Scholarly ebook production today typically involves a lot of manual work: there are times when a production editor is cobbling together files, images and other sources in a way that’s inefficiently artisanal.
Enter the “Automagic Book Builder,” one of the standout features in Editoria 1.1. The feature was designed by Kate Warne and Cindy Fulton, two production editors at UCPress, and built by Coko developer Yannis Barlas.
“This feature means that a production editor can simply ‘point’ Editoria at a directory of MS Word files, which is what they are used to working with, press ‘upload’ and the book will be built for them in the correct structure,” says Coko co-founder Adam Hyde.
This “magic” is part of the Editoria design philosophy that helps publishers move their book production workflow from the desktop and into the web with minimal fuss.
Also coming in Editoria 1.1 is a diacritics interface. Also designed by a UCPress staff member — Juliana Froggatt — and built by Coko dev Christos Kokosias. Often copy editors browse Wikipedia to find the special characters they need, then copy and paste them into a book. Now, instead of stopping their workflow, editors will be able to search for and assign those characters (whether they are umlauts, cedillas or em dashes) from an interface inside the Editoria editor. (Similar approaches are typically missing a search interface.)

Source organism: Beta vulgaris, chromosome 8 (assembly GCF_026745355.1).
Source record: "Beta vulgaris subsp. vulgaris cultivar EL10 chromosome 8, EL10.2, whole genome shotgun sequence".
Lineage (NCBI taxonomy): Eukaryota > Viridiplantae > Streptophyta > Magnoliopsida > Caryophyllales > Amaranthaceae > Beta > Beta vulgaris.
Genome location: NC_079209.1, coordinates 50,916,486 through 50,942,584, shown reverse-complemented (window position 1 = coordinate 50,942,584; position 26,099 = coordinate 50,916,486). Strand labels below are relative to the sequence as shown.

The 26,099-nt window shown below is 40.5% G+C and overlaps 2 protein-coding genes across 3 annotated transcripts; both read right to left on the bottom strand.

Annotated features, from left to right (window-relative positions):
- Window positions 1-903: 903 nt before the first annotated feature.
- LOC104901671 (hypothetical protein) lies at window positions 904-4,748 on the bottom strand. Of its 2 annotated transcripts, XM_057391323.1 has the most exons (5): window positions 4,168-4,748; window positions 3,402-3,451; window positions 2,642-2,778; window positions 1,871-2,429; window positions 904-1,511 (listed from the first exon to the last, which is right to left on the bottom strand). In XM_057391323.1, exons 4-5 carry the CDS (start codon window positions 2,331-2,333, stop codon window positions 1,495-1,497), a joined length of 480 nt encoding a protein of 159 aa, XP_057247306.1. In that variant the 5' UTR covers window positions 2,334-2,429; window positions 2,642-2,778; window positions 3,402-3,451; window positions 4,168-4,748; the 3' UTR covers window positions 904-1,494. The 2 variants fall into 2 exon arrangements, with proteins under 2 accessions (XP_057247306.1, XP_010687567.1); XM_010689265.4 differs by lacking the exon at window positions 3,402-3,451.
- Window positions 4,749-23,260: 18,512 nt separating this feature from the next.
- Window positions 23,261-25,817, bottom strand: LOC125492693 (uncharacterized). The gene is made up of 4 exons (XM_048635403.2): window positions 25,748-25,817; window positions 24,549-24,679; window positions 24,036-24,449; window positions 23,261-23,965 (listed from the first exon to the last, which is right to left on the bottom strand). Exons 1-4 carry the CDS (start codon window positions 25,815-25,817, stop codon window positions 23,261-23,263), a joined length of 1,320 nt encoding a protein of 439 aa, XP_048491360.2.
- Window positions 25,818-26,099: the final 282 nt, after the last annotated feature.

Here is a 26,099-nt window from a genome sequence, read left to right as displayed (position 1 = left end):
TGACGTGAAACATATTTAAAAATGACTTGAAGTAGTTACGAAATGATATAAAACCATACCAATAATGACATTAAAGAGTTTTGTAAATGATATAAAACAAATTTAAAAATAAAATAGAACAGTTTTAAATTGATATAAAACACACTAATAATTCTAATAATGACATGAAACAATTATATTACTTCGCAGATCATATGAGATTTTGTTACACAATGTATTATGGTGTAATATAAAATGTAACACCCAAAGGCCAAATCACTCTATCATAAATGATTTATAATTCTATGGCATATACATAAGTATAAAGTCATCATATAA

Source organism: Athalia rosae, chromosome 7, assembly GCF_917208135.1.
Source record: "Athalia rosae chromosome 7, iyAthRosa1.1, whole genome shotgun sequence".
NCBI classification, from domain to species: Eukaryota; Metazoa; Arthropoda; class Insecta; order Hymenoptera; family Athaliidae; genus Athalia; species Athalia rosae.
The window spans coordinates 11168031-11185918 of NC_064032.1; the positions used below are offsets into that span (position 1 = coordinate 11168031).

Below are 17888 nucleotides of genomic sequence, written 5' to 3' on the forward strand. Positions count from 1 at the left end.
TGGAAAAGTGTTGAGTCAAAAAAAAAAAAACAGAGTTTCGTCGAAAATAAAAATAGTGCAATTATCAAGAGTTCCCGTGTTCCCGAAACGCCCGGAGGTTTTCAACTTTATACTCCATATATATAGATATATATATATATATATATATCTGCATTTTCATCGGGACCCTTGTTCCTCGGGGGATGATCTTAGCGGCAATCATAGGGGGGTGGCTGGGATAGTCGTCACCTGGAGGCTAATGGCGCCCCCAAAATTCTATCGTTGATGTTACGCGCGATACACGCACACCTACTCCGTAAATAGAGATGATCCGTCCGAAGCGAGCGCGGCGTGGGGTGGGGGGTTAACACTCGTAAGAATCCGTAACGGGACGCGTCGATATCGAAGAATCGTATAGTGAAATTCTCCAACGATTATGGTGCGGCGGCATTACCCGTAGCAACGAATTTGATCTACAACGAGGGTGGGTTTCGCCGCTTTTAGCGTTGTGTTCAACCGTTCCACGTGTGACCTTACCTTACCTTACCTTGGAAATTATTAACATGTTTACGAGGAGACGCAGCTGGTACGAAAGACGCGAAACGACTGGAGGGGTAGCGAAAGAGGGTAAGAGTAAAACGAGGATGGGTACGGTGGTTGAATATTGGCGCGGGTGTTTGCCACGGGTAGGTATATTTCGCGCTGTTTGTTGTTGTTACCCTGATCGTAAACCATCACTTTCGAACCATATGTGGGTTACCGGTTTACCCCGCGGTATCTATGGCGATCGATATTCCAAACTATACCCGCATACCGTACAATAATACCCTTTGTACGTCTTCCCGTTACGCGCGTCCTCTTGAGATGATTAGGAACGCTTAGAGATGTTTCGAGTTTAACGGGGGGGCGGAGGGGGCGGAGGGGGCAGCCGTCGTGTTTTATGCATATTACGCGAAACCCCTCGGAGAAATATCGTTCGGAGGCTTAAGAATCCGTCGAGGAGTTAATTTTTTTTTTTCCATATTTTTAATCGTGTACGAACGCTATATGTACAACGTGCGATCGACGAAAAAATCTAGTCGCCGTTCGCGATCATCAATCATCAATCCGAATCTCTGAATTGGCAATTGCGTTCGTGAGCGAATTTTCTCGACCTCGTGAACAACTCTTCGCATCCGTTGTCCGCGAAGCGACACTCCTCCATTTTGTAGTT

“It’s a small thing, but an example of how we’re invested in a thoughtful approach to systems design,” Hyde says. “It’s these subtleties that make Editoria speak more to publishing houses and the inner workings of what they do.”
You can read more about these upcoming features over on his blog and stay tuned for more on Editoria 1.1.